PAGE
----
When identifying a replacement behavior, it is important to work with the student outside of the context of the patterned behavior. In doing so, you will be able to think carefully about the function of the habit and the outcome it results in, and then identify a replacement behavior that is effective in meeting the need for the student. In addition, you will be able to approach the behavior from a neutral stance, engaging empathy as you consider replacement behaviors and identify what the context for the pattern of behavior is.

Teach Necessary Skills/Strategies

When we intervene to stop a behavior and then put the student back into the same situation re­peatedly without taking time to teach the lack­ing skills, strategies, or competencies, we cannot expect different results: the student will continue to repeat the habit if they do not have other skills or strategies to try when they are in that context. Instead, focusing on what the student is lacking and going back to the root cause and function of the habit will provide insight to what skill or strategy must be taught, refined, or strengthened. Once taught, the replacement behavior will be­come habit as the individual becomes more confi­dent and competent with those skills or strategies.

It is important to note that in many situations students are missing several skills and strat­egies and that they cannot all be taught in one day, nor can the expectation become that a stu­dent will implement a new skill after learning it for the first time. Shifting habits takes time, as does learning, and both require repeated practice to make the behavior subconscious within a set context. Taking time to examine how the behavior is compensatory provides opportunities to teach the student new skills or strategies, resulting in a change of habit.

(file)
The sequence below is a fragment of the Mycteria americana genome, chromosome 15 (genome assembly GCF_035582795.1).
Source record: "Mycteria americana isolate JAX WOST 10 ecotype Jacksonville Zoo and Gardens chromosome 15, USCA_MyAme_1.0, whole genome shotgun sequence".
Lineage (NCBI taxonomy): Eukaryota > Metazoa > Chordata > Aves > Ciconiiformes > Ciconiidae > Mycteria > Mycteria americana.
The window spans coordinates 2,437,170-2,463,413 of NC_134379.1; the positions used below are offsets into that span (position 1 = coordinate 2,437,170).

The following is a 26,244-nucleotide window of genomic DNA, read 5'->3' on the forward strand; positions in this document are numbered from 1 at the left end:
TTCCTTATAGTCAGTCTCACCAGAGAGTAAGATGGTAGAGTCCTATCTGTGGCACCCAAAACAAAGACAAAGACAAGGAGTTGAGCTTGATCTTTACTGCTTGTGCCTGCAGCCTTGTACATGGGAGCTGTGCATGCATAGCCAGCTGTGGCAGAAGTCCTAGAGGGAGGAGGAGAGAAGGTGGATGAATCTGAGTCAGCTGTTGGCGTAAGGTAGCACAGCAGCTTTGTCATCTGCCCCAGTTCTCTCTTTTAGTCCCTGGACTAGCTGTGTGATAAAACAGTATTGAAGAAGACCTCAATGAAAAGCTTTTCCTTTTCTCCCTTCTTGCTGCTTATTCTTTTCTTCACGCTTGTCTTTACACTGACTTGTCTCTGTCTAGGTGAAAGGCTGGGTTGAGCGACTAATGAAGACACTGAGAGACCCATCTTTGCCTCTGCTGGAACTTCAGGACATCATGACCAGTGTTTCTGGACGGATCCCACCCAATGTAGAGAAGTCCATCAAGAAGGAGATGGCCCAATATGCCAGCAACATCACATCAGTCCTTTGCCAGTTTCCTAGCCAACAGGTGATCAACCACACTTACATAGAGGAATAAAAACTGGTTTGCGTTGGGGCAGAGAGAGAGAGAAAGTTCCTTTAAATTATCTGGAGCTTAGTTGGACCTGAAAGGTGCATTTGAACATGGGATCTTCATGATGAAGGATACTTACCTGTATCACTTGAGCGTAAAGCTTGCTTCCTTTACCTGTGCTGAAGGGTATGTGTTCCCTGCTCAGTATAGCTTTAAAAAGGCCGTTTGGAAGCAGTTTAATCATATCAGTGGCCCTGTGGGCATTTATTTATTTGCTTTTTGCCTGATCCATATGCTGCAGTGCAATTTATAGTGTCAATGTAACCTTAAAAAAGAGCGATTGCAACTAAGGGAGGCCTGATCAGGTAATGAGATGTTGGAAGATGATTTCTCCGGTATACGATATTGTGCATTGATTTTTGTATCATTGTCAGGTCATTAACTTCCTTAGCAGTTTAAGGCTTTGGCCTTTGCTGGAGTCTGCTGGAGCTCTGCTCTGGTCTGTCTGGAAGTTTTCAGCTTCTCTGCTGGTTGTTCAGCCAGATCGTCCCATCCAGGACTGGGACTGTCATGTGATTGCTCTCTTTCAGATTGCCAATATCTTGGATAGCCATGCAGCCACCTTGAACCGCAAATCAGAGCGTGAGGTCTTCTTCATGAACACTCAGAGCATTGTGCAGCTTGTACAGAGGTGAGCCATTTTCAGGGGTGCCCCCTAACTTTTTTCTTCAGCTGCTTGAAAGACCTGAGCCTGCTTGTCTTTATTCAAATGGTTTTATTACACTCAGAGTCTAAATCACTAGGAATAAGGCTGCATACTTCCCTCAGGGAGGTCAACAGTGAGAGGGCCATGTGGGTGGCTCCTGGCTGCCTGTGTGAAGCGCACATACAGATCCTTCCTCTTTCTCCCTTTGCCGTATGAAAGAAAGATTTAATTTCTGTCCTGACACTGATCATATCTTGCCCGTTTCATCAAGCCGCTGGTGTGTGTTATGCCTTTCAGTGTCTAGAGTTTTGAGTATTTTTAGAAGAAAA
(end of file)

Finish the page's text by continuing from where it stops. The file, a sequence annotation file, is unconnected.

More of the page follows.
Reinforce Gains

As a student automatizes a new habit, it is essen­tial to reinforce their progress through specific words to encourage continued effort and focus. When a habit is a function to meet a need for significance, taking time to privately acknowl­edge their growth builds a new context with which the behavior is associated and motivates the student to repeat the behavior. An effective way to encourage repeated behavior is through pointing out approximations toward mastery—as soon as the smallest step toward the new habit is exhibited, acknowledge it through words, facial expression, and positive body language (Responsive Classroom, 2013). The student receives immediate feedback on their success and is then able to build upon that success until a new habit is in place and the result meets the need of the student in a productive and positive way.

By maintaining empathy, identifying replacement behaviors, teaching skills and strategies that are lacking, and reinforcing small gains, we help students create new habits to replace old ones. Students want to do well and are constantly doing the best they can, given their life situation and circumstances. One way we can support students is by providing them opportunities to re­place less desirable behaviors with those that will lead to healthier and more productive outcomes.


  • Gardner, B., & Rebar, A. L. (April 2019). Habit formation and behavior change. doi: 10.1093/acrefore/ 9780190236557.013.129
  • Minahan, J., & Rappaport, N. (2012). The behavior code: A practical guide to understanding and teaching the most challenging students. Cambridge, MA: Harvard Education Press.
  • Responsive Classroom. (2013). Naming what children can do. Retrieved from naming-what-children-can-do/
  • Wood, W., Quinn, J. M., & Kashy, D. (2002). Habits in everyday life: Thought, emotion, and action. Journal of Personality and Social Psychology, 83, 1281–1297.